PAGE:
Egypt has been through a lot in the last 30 years, what has that meant for your vision, in trying to push your own company forward?
I was deeply influenced by it. The whole region is unstable with lots of wars and turmoils – doing business often feels very swampy. So, you really need to have courage, and it’s extremely hard.
15 years after I started my business in Egypt, the son of the a very powerful political leader in this time made the decision to enter this industry, and he wanted to use his muscle to stop us. I had to keep on fighting for our company, and not give up until his father was out of power.
I always insist on acting according to the laws. I came up with a manifesto for EGIC that is based on five principles. We adhere to these principles with heart and soul. All our decisions, acts and investments are made in accordance to our five principles. We start all our meetings and quarter EGIC gatherings either with our team (our small family) or with our distributors and plumbers (our bigger family) by elaborating on our five principles.
The first principle is our commitment to our country, Egypt – the people and the environment. We must always work according to the law. Here in Egypt, only 15 percent of the businesses are paying taxes. I believe that we are working while preserving the environment to pay taxes so the country can grow. Moreover, we serve our community through our three CSR foundations: the Nahdet Bani Suef foundation(NBF), the Egyptian Plumbing foundation(EPF) and our new baby, the handicrafts Egyptian Foundation. More than 300 people are working in our 3 foundations and the team is still growing.
Secondly, being a responsible owner means we are responsible for our employees whatever happens. We should always improve their market value by giving them lots of training and exposing them to new challenges and initiatives so they continue to learn and to be more professional. We are also responsible for them and their families in terms of their essential needs including education and medical.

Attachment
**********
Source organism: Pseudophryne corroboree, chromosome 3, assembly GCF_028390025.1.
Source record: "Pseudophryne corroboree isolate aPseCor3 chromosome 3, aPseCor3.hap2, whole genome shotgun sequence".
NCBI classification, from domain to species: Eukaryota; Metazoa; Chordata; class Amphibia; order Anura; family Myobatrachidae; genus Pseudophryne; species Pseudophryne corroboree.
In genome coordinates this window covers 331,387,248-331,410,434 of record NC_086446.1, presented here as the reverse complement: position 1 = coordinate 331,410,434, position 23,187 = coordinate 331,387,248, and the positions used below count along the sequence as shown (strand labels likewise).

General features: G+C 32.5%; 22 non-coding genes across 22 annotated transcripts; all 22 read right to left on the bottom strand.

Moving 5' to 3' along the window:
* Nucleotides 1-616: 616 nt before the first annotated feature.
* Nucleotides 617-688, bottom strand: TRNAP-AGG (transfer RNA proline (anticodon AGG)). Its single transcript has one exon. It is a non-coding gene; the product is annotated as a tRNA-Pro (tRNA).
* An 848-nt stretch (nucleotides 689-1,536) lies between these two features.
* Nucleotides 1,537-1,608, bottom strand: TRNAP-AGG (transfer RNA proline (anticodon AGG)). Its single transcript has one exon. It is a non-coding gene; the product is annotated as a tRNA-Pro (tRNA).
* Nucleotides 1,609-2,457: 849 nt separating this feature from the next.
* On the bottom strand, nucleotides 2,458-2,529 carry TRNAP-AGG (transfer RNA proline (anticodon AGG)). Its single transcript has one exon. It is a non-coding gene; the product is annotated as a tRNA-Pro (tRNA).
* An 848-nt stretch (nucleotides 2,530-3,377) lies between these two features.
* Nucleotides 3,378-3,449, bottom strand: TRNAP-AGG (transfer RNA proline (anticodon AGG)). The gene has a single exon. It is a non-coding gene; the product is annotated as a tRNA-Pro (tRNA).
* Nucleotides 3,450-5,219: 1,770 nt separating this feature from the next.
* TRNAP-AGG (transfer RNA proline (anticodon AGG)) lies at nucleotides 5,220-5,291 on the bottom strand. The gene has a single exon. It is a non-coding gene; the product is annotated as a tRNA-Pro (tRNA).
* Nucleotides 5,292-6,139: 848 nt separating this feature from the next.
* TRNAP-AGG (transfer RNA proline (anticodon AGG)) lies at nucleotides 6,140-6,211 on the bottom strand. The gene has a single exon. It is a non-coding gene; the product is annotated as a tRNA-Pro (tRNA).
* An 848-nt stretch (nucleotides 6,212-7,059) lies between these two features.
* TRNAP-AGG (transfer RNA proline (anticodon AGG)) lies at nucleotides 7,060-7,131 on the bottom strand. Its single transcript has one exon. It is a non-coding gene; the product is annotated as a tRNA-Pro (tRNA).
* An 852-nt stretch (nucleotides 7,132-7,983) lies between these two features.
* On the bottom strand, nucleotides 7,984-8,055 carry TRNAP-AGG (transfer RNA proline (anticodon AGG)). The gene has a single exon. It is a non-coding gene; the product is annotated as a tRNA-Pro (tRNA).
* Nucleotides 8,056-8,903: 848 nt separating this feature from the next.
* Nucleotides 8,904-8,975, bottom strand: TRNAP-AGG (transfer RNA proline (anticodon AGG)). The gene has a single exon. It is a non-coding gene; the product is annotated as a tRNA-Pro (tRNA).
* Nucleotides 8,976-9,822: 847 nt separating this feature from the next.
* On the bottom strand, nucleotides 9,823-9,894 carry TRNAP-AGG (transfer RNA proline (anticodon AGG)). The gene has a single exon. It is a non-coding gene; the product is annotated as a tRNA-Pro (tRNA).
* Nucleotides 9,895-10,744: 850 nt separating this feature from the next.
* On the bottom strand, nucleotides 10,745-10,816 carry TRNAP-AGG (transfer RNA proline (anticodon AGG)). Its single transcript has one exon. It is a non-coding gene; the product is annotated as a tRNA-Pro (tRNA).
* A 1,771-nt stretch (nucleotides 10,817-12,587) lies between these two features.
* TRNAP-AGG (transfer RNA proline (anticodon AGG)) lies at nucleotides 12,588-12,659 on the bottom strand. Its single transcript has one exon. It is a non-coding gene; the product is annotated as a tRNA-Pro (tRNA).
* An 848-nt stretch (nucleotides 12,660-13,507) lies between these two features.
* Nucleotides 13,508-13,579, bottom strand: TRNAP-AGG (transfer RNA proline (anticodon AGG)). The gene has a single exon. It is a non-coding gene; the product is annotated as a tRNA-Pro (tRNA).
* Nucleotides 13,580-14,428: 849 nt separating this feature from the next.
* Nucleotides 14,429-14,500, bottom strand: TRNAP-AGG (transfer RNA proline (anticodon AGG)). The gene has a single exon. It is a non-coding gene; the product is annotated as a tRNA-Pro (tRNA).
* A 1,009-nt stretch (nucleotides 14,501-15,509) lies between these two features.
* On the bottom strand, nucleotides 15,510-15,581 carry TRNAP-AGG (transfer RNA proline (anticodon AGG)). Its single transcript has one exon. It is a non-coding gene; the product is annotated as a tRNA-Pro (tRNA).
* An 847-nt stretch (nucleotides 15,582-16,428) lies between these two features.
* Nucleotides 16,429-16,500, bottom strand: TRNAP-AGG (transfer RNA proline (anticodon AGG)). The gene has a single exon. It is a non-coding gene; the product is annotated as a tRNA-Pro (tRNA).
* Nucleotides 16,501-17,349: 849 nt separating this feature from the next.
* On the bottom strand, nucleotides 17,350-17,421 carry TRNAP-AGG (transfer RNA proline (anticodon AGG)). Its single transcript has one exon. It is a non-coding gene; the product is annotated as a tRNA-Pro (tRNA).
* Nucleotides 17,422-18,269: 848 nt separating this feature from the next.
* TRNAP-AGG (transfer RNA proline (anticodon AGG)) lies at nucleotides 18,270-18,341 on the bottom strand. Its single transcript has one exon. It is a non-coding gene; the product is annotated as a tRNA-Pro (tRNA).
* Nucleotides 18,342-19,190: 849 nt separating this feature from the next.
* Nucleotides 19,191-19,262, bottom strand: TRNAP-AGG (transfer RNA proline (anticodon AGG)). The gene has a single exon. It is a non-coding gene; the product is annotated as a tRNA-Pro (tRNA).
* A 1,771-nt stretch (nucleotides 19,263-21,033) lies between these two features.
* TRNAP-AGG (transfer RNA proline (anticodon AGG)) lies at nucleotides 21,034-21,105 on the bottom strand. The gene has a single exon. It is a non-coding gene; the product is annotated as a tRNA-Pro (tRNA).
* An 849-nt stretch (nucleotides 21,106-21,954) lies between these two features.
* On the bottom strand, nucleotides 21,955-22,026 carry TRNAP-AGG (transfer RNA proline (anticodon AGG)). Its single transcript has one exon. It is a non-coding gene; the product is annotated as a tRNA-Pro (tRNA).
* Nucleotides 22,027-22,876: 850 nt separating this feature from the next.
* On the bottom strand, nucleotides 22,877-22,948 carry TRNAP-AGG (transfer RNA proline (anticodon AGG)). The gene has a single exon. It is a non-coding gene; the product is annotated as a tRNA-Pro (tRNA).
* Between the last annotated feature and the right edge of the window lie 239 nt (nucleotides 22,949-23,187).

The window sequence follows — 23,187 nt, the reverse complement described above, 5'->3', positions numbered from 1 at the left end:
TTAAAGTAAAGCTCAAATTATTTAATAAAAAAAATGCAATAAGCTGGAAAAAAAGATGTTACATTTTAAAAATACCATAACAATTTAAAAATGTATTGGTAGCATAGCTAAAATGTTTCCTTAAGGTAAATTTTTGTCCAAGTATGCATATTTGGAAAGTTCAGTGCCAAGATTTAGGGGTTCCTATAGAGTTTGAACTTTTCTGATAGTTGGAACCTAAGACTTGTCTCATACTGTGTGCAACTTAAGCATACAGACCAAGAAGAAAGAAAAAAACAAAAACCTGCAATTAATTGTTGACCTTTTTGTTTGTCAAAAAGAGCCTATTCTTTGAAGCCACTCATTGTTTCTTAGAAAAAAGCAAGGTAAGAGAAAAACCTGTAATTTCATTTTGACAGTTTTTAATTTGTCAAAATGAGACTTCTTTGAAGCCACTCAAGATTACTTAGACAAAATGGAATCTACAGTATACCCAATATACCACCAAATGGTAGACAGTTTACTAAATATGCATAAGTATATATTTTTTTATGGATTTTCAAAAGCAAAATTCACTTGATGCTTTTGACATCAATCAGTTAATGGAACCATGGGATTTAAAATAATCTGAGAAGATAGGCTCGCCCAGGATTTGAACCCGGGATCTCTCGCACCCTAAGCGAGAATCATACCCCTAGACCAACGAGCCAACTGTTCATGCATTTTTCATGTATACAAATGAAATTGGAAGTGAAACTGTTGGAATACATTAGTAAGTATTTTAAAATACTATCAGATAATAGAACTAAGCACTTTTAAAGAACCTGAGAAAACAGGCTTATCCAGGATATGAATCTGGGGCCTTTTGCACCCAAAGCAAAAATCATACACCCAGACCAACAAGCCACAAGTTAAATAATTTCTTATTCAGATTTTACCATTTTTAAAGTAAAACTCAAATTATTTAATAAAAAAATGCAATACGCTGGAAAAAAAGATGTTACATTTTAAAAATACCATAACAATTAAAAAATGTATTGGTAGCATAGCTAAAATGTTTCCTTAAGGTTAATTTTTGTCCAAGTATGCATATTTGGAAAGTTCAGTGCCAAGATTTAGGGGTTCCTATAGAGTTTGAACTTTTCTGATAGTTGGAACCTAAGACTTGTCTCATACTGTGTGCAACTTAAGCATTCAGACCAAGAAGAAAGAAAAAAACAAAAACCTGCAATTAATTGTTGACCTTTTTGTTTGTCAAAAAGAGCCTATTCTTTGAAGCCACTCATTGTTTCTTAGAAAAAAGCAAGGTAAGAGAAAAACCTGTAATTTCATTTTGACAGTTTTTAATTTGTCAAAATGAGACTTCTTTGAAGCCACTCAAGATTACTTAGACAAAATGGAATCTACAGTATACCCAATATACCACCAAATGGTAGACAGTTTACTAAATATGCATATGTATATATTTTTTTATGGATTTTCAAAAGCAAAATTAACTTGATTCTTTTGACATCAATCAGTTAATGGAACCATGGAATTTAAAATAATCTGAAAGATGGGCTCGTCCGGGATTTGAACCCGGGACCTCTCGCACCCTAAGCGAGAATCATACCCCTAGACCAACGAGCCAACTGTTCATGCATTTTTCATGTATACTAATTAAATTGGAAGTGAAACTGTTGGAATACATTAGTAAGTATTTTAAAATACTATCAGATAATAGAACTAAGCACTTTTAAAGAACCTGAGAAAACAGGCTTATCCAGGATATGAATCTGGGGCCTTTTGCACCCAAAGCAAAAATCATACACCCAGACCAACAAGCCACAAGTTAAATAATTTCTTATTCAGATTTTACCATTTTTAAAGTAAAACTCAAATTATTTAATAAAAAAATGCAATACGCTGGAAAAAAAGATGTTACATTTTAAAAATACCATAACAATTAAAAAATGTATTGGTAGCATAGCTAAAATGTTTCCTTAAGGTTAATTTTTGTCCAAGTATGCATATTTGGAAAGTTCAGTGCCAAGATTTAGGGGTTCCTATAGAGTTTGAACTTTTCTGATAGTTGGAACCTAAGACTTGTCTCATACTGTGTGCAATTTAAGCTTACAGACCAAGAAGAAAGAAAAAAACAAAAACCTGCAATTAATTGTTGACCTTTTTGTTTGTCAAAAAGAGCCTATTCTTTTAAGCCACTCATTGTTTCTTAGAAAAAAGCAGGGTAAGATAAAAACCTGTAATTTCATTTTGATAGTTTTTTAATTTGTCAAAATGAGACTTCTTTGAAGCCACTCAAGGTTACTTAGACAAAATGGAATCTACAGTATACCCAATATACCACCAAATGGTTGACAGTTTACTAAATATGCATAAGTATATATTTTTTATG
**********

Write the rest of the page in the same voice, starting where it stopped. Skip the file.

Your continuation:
Thirdly, we are committed to deliver top German quality and a full guarantee to all our end users. We pioneered the novel concept that we are responsible for our products even after they are mounted inside your house. All our solutions were introduced in the market for the first time. Launching new solutions that the market has never experienced before is in EGIC’s DNA.
The fourth is our commitment to our distributors and plumbers. We have a responsibility to help them grow. Because this company has the same philosophy as my Grandfather and his brothers, we are here to build and work as a family and serve the community and to make money for all the ecosystem. For over ten years we have pioneered a very unique and innovative approach to our whole ecosystem that we call ‘the EGIC way’.
What is the EGIC Way?
The EGIC Way consists in bringing plumbers in, training them, and inspecting and guaranteeing all their workmanship. So, it’s an EGIC promise that no leakage will happen in the coming 10 years in anyone’s property.
There are no real standards like in Europe. If someone is a plumber, it is because his father or his brother is a plumber and then they just start to do it without a formal education. So we introduced a standard that was not there in the market, we trained them and we now have a pension fund, life and accident insurance, medical coverage, seasonal marriage loans and we make small sustainable projects for the families of the plumbers who passed away or had a major accident that do not allow them to continue to work to support their families through our Egyptian Plumbing Foundation (EPF). The EGIC Way together with EPF are currently serving more than 35 000 plumbers and their families.
The fifth principle, is our commitment to our shareholders to continually sustain the business through the appropriate controls and governance, grow the business and outperform the plumbing industry worldwide.
All our thoughts, decisions, acts & investments should fulfil, strengthen and totally align with these five principles and realise them in the ground.
Do you feel like generally, the business community is having the right kind of conversation around leadership in a time when new technology is disrupting traditional industries?
The conversation around leadership should change because we are still living in the past. With Artificial Intelligence, the digital revolution and the technology that is coming, we don’t need all the factories that we currently have to meet production demands.